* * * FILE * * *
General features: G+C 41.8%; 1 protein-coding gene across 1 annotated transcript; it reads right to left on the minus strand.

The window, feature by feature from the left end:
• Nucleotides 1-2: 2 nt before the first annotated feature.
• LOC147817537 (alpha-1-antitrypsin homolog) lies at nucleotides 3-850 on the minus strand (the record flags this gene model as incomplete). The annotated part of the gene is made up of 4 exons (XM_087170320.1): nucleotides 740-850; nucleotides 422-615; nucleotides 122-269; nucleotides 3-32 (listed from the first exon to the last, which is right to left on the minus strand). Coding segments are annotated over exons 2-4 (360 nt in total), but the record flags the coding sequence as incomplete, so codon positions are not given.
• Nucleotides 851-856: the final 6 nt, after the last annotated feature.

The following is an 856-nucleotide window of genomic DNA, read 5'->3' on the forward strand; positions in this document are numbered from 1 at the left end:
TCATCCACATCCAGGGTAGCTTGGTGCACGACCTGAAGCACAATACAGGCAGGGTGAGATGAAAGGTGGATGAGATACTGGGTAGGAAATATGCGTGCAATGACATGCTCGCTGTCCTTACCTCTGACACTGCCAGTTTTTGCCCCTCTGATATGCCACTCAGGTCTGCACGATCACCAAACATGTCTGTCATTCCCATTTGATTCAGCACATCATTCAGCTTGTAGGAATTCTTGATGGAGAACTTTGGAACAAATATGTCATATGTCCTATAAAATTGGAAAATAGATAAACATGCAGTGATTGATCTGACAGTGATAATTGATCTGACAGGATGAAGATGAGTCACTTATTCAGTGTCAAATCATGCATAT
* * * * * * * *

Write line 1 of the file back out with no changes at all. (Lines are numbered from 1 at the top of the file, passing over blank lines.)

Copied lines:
General features: G+C 41.8%; 1 protein-coding gene across 1 annotated transcript; it reads right to left on the minus strand.